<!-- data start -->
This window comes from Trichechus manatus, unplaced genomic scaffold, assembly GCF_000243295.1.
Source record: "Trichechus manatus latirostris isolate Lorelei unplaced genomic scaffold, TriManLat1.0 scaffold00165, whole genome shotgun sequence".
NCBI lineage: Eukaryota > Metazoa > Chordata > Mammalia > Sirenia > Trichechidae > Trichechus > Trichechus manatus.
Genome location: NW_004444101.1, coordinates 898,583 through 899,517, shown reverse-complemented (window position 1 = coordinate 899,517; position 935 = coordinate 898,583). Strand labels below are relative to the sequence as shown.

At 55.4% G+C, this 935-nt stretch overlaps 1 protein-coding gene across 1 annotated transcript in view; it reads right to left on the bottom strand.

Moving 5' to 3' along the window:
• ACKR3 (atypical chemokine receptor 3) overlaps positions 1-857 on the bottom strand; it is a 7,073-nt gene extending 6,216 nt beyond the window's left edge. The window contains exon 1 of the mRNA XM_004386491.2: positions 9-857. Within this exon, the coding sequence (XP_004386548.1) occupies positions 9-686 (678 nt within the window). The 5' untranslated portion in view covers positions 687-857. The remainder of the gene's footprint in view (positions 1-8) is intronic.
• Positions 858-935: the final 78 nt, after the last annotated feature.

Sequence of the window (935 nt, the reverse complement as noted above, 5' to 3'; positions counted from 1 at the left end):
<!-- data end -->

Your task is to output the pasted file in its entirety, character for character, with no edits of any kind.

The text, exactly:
This window comes from Trichechus manatus, unplaced genomic scaffold, assembly GCF_000243295.1.
Source record: "Trichechus manatus latirostris isolate Lorelei unplaced genomic scaffold, TriManLat1.0 scaffold00165, whole genome shotgun sequence".
NCBI lineage: Eukaryota > Metazoa > Chordata > Mammalia > Sirenia > Trichechidae > Trichechus > Trichechus manatus.
Genome location: NW_004444101.1, coordinates 898,583 through 899,517, shown reverse-complemented (window position 1 = coordinate 899,517; position 935 = coordinate 898,583). Strand labels below are relative to the sequence as shown.

At 55.4% G+C, this 935-nt stretch overlaps 1 protein-coding gene across 1 annotated transcript in view; it reads right to left on the bottom strand.

Moving 5' to 3' along the window:
• ACKR3 (atypical chemokine receptor 3) overlaps positions 1-857 on the bottom strand; it is a 7,073-nt gene extending 6,216 nt beyond the window's left edge. The window contains exon 1 of the mRNA XM_004386491.2: positions 9-857. Within this exon, the coding sequence (XP_004386548.1) occupies positions 9-686 (678 nt within the window). The 5' untranslated portion in view covers positions 687-857. The remainder of the gene's footprint in view (positions 1-8) is intronic.
• Positions 858-935: the final 78 nt, after the last annotated feature.

Sequence of the window (935 nt, the reverse complement as noted above, 5' to 3'; positions counted from 1 at the left end):